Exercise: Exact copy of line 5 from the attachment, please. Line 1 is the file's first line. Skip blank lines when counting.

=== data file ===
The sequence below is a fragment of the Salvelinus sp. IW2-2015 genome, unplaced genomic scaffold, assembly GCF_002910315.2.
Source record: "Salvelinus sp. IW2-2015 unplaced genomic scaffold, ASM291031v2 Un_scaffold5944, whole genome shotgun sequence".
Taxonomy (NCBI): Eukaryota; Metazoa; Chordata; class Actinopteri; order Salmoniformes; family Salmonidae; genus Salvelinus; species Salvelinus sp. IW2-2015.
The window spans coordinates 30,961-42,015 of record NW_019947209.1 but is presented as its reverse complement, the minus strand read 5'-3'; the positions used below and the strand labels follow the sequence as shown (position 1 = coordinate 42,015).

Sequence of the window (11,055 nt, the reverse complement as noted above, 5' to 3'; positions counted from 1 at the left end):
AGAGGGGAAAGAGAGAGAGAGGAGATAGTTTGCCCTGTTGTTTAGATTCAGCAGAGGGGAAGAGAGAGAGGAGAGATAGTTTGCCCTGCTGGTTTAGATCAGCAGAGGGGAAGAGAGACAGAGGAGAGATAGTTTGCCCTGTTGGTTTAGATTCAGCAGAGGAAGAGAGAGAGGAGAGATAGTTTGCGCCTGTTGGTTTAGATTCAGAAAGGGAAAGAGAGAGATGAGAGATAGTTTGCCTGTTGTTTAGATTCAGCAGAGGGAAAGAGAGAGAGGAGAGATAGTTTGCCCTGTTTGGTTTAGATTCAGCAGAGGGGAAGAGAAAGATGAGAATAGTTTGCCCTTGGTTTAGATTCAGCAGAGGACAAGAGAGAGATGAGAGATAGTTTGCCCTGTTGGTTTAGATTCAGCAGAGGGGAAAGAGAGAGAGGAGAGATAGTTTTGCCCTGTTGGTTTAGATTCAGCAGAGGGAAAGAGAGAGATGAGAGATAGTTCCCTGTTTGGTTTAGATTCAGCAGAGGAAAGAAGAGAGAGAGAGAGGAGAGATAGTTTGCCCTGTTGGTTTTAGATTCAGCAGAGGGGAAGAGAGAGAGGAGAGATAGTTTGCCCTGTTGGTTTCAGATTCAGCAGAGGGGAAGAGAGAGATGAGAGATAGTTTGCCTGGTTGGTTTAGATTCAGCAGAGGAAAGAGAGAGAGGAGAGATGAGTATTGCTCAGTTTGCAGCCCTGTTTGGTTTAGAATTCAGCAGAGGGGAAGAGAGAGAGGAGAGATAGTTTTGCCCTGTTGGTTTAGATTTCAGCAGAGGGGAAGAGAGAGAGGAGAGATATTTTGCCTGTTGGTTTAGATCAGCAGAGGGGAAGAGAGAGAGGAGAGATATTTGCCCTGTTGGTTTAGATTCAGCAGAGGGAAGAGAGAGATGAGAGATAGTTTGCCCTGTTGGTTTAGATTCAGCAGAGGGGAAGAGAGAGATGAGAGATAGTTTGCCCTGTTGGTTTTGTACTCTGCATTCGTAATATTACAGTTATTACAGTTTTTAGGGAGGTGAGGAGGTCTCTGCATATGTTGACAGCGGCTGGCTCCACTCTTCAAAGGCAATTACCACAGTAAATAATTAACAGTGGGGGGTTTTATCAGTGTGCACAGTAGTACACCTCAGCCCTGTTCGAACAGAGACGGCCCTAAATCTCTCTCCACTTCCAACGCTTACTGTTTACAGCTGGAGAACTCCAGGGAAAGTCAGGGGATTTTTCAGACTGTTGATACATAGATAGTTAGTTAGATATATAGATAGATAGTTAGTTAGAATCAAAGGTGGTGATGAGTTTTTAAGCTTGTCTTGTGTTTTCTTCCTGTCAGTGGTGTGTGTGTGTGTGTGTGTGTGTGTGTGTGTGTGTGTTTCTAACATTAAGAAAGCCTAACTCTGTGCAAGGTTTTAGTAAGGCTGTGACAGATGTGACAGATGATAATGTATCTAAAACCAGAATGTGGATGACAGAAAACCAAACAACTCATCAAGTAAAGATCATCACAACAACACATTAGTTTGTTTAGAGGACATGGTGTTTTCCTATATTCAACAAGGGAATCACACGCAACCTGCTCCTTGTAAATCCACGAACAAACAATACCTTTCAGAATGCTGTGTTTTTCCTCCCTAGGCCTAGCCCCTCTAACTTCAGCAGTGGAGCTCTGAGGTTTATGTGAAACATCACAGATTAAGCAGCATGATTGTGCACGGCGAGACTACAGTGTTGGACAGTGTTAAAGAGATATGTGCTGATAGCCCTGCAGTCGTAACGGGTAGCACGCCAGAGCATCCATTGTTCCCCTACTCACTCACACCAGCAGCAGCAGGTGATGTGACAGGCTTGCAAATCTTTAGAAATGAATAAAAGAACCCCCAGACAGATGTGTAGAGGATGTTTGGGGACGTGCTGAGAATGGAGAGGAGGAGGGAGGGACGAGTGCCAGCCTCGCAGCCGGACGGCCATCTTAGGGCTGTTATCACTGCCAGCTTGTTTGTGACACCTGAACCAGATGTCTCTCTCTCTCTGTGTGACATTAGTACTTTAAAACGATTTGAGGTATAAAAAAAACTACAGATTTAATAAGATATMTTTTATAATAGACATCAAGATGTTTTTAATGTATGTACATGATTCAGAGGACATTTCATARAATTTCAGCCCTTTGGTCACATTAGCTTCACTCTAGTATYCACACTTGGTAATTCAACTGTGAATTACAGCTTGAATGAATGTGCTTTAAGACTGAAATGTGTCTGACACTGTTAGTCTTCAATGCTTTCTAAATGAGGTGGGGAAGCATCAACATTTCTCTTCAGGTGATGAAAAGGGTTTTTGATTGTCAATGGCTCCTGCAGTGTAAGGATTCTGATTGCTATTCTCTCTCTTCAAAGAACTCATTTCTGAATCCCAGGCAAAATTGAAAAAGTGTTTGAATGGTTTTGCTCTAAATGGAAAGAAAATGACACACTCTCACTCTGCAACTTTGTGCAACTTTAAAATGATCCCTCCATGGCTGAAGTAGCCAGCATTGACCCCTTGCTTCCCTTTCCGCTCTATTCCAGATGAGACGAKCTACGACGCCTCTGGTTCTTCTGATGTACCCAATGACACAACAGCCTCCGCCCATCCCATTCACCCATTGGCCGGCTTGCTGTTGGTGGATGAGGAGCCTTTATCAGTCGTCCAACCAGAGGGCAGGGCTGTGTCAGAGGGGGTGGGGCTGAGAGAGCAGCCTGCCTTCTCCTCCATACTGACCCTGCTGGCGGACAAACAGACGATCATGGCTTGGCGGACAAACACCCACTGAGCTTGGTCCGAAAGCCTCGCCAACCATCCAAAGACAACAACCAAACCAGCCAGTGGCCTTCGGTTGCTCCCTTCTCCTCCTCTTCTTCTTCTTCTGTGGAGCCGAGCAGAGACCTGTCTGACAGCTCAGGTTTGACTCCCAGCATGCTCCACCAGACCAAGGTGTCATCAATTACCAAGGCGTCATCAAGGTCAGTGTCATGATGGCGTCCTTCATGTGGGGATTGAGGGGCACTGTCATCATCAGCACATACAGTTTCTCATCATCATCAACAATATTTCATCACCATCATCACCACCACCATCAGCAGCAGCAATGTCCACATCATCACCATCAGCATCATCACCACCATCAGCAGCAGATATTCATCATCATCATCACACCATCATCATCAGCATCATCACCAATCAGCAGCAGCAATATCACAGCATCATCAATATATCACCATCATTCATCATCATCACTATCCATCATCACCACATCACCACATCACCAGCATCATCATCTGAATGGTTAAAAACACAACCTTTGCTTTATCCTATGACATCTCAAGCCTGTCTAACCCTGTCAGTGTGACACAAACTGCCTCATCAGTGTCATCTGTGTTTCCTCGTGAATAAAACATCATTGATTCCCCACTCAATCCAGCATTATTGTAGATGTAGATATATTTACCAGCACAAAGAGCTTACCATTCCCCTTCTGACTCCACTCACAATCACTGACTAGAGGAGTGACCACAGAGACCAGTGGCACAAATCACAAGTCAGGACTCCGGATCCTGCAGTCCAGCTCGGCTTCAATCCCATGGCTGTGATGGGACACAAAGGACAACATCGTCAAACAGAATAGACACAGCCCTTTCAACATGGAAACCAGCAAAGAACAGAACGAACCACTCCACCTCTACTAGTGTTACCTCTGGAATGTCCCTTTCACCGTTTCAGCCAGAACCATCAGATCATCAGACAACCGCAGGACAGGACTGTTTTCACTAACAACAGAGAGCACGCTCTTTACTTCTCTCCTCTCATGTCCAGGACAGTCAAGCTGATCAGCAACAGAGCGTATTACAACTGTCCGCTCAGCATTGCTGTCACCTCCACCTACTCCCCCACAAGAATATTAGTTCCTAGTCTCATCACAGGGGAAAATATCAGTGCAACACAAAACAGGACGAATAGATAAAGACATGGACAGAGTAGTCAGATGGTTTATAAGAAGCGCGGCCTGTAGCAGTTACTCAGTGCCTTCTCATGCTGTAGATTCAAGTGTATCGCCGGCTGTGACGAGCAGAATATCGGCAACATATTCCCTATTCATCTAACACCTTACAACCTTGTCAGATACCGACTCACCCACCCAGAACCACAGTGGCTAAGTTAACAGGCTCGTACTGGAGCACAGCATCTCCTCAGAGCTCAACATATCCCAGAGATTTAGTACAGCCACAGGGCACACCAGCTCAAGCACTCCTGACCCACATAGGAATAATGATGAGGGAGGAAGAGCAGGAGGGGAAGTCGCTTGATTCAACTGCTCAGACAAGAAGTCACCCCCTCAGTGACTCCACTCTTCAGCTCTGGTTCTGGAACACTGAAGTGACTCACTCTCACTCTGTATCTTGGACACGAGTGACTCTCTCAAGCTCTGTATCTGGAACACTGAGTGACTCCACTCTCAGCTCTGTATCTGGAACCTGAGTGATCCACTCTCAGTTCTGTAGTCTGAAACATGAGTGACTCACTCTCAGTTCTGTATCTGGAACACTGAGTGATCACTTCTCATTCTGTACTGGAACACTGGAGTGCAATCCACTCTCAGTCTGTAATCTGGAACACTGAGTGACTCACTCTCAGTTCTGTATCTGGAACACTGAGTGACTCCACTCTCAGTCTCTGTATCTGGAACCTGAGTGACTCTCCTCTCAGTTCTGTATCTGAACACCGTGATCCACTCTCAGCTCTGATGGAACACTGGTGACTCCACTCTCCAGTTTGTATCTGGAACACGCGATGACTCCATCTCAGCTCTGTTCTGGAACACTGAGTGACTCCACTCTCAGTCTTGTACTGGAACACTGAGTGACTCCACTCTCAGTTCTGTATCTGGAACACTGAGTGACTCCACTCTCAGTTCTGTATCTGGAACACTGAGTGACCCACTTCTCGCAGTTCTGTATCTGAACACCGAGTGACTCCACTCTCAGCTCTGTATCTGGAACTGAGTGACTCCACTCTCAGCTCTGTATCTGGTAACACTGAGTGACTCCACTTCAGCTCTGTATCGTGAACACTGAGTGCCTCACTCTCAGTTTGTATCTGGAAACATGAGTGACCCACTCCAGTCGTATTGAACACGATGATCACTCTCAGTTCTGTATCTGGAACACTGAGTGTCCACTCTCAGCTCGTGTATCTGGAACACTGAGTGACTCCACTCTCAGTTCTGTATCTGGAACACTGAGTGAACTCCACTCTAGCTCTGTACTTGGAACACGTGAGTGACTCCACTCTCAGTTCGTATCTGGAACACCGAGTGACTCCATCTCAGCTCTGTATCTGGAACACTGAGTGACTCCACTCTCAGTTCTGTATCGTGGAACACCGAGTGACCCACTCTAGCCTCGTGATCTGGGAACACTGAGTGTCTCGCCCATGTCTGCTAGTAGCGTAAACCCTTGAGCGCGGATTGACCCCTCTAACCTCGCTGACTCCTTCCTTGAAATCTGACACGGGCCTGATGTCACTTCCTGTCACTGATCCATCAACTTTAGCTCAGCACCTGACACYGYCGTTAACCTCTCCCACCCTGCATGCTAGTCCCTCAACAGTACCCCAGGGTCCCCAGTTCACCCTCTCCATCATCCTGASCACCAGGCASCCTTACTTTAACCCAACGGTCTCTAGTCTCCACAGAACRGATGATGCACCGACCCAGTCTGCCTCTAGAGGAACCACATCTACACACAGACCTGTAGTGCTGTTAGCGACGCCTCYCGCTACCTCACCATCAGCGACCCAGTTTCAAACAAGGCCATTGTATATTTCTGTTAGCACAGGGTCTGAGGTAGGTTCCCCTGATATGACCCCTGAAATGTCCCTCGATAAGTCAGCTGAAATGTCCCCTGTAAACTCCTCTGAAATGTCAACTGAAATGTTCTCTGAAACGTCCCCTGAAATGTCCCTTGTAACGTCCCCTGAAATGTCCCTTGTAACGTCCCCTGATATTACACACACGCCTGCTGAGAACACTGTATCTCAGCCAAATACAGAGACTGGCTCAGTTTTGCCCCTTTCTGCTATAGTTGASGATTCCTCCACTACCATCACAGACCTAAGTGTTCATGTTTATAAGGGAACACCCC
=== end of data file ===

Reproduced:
Sequence of the window (11,055 nt, the reverse complement as noted above, 5' to 3'; positions counted from 1 at the left end):